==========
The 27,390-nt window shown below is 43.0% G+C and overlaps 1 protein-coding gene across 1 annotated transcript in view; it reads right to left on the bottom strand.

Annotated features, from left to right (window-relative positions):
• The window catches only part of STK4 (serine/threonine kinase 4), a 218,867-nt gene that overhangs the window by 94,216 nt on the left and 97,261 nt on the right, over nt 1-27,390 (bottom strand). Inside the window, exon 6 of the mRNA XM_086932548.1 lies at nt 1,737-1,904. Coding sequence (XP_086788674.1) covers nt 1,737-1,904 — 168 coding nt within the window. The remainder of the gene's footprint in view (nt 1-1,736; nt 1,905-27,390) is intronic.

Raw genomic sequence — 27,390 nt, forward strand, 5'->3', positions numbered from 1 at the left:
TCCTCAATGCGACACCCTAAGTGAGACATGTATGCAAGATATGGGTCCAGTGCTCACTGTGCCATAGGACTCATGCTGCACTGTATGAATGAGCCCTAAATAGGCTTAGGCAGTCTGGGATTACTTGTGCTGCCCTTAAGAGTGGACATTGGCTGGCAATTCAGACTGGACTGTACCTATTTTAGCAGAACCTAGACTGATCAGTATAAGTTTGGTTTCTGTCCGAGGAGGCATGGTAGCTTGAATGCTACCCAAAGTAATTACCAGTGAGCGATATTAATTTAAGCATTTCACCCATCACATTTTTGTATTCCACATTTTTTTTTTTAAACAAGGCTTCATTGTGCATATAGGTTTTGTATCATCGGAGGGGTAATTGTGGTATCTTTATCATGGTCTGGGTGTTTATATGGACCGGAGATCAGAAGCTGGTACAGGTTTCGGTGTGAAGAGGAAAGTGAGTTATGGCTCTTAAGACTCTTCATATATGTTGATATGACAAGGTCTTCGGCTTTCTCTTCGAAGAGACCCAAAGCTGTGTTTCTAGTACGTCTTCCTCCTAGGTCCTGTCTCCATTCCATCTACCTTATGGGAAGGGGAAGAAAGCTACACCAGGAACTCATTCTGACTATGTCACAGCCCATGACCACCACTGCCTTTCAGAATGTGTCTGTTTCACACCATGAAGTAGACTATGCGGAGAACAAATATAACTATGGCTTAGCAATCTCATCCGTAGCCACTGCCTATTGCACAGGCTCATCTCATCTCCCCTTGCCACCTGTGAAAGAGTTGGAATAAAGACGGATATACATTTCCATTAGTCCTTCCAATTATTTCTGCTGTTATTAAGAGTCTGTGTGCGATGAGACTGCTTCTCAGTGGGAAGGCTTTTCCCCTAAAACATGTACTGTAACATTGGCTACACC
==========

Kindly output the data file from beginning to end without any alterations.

The 27,390-nt window shown below is 43.0% G+C and overlaps 1 protein-coding gene across 1 annotated transcript in view; it reads right to left on the bottom strand.

Annotated features, from left to right (window-relative positions):
• The window catches only part of STK4 (serine/threonine kinase 4), a 218,867-nt gene that overhangs the window by 94,216 nt on the left and 97,261 nt on the right, over nt 1-27,390 (bottom strand). Inside the window, exon 6 of the mRNA XM_086932548.1 lies at nt 1,737-1,904. Coding sequence (XP_086788674.1) covers nt 1,737-1,904 — 168 coding nt within the window. The remainder of the gene's footprint in view (nt 1-1,736; nt 1,905-27,390) is intronic.

Raw genomic sequence — 27,390 nt, forward strand, 5'->3', positions numbered from 1 at the left:
TCCTCAATGCGACACCCTAAGTGAGACATGTATGCAAGATATGGGTCCAGTGCTCACTGTGCCATAGGACTCATGCTGCACTGTATGAATGAGCCCTAAATAGGCTTAGGCAGTCTGGGATTACTTGTGCTGCCCTTAAGAGTGGACATTGGCTGGCAATTCAGACTGGACTGTACCTATTTTAGCAGAACCTAGACTGATCAGTATAAGTTTGGTTTCTGTCCGAGGAGGCATGGTAGCTTGAATGCTACCCAAAGTAATTACCAGTGAGCGATATTAATTTAAGCATTTCACCCATCACATTTTTGTATTCCACATTTTTTTTTTTAAACAAGGCTTCATTGTGCATATAGGTTTTGTATCATCGGAGGGGTAATTGTGGTATCTTTATCATGGTCTGGGTGTTTATATGGACCGGAGATCAGAAGCTGGTACAGGTTTCGGTGTGAAGAGGAAAGTGAGTTATGGCTCTTAAGACTCTTCATATATGTTGATATGACAAGGTCTTCGGCTTTCTCTTCGAAGAGACCCAAAGCTGTGTTTCTAGTACGTCTTCCTCCTAGGTCCTGTCTCCATTCCATCTACCTTATGGGAAGGGGAAGAAAGCTACACCAGGAACTCATTCTGACTATGTCACAGCCCATGACCACCACTGCCTTTCAGAATGTGTCTGTTTCACACCATGAAGTAGACTATGCGGAGAACAAATATAACTATGGCTTAGCAATCTCATCCGTAGCCACTGCCTATTGCACAGGCTCATCTCATCTCCCCTTGCCACCTGTGAAAGAGTTGGAATAAAGACGGATATACATTTCCATTAGTCCTTCCAATTATTTCTGCTGTTATTAAGAGTCTGTGTGCGATGAGACTGCTTCTCAGTGGGAAGGCTTTTCCCCTAAAACATGTACTGTAACATTGGCTACACC